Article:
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Top 16 Stephen King Quotes To Inspire Everyone

Top 16 Stephen King Quotes To Inspire Everyone

I first became interested in Stephen King not by reading his novels, but by reading his book On Writing. I was in my late 20s and finishing up my bachelor’s degree in education. I had an English minor with one more composition class to take. To fulfill this requirement, I found myself in a creative writing class.

I wrote to my heart’s content in that class, until I finally confessed in my journal that I had always wanted to be a writer but was talked out of it. That was when my professor gave me Stephen King’s book to read and I eagerly devoured it. I learned then that King has a lot of wisdom for aspiring writers, but the truth is that he also has a lot of relevant quotes for everyone.

The quotes that I am about to share can be found—with many other words of wisdom from Stephen King—on the Chris Jones Blog, Positive Writer, and Brainy Quote. Here are some of my favorite Stephen King quotes:

1. “I have spent a good many years since―too many, I think―being ashamed about what I write. I think I was forty before I realized that almost every writer of fiction or poetry who has ever published a line has been accused by someone of wasting his or her God-given talent. If you write (or paint or dance or sculpt or sing, I suppose), someone will try to make you feel lousy about it, that’s all.”

This quote speaks about writing, but it also says a great deal about the lack value that society sees in escapism. Reading fiction is an escape. It can be a much more vibrant escape than watching television or movies, and a much healthier escape than drugs or alcohol. There are times when all of us need a break from the world, to give our minds a rest. A great novel can do just that.

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2. “Fiction is the truth inside the lie.”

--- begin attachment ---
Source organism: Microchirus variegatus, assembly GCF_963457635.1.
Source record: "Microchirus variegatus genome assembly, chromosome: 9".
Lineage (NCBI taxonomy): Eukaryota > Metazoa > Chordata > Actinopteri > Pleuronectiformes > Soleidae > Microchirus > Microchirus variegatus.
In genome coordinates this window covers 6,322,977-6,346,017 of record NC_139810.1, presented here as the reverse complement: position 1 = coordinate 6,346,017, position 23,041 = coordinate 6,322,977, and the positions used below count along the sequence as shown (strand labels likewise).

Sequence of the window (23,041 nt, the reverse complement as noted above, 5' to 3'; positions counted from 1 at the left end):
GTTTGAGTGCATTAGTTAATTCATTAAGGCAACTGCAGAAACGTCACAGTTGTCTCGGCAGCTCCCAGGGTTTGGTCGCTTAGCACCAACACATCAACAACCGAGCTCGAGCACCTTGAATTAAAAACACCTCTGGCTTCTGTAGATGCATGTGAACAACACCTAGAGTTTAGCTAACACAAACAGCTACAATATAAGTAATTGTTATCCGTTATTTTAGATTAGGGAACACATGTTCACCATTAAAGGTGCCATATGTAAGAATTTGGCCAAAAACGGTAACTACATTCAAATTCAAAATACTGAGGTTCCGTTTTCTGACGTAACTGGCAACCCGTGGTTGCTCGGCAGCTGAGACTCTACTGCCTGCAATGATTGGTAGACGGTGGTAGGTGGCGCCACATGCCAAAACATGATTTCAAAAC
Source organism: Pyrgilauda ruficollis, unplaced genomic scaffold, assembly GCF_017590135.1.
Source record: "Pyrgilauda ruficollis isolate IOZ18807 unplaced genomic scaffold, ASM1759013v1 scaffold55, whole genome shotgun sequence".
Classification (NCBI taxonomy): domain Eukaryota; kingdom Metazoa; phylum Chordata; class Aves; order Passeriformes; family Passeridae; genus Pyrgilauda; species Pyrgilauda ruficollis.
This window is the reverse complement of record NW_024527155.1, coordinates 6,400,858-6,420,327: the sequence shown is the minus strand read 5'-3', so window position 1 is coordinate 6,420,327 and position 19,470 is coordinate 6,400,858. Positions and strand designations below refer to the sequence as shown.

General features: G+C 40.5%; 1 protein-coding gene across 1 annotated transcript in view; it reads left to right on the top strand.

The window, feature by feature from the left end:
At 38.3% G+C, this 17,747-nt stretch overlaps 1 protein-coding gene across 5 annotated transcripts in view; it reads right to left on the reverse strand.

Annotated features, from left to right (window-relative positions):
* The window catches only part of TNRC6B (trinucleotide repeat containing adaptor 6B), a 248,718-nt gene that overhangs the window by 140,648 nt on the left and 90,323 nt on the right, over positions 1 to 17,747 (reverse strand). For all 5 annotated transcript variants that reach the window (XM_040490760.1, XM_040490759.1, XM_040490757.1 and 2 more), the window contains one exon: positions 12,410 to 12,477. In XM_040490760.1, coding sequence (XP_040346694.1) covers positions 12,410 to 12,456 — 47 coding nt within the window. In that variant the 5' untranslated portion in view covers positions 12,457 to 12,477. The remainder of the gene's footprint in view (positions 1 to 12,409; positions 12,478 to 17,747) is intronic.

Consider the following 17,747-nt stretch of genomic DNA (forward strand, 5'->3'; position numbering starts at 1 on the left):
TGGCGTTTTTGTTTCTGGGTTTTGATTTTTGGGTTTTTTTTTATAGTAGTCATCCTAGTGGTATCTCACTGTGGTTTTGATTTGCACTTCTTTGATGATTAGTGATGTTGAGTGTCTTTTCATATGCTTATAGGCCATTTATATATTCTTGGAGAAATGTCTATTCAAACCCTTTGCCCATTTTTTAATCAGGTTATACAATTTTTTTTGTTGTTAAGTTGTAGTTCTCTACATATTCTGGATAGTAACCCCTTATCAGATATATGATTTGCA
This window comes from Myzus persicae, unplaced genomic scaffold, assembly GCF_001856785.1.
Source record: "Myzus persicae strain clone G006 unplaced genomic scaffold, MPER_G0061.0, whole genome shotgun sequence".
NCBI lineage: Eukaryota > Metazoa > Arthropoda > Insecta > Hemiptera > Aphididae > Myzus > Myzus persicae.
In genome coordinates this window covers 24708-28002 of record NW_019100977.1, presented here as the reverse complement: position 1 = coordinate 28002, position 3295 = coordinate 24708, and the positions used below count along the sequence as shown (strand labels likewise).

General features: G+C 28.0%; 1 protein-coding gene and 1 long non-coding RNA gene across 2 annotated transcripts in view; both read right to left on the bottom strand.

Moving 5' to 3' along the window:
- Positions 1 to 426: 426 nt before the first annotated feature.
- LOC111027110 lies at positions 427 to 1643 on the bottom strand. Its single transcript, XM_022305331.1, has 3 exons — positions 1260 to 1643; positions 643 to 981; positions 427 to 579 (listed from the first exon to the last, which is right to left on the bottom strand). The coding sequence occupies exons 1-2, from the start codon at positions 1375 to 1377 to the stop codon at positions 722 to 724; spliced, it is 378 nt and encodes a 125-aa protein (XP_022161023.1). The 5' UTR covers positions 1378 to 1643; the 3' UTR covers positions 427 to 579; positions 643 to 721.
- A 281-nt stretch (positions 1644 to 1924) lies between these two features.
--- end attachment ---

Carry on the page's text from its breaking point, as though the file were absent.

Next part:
This is an excellent quote, because, again, it speaks to the value of fiction. We often think of fiction as “just stories,” but every story tells a lesson about life. Often, the messages behind the stories that we read are more powerful truths than anything we read in the newspaper.

3. “Writing isn’t about making money, getting famous, getting dates, getting laid, or making friends. In the end, it’s about enriching the lives of those who will read your work, and enriching your own life, as well.”

Stephen King said some wonderful things about writing, and this quote is especially powerful. Writing is first and foremost about the writer. It is a need that a person has, and it is a passion that enriches the writer’s life. Of course, this has the fringe benefit of bringing growth and happiness that is contagious. When we read something that is written from the heart, we can’t help but be changed by it.

4. “Let me say it again: You must not come lightly to the blank page.”

This quote is about writing, but it applies to all of life. It is about acting with intention.  We should think about what we are doing at all times and move with a purpose. So often we travel through life mindlessly, and in doing so we miss out on the opportunity to create something amazing.

5. “The scariest moment is always just before you start.”

Many times in life, we find ourselves standing on the diving board, ready to jump into the pool. This moment before we jump is terrifying. Once we begin, once we start taking steps toward our goal, it is much less scary.

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6. “You can, you should, and if you’re brave enough to start, you will.”

Again, starting is half the battle. Being willing to take that leap is the move that takes the most courage. After doing that, persevering through obstacles is nothing. If you are willing to take the leap and willing to never give up, you will eventually experience success.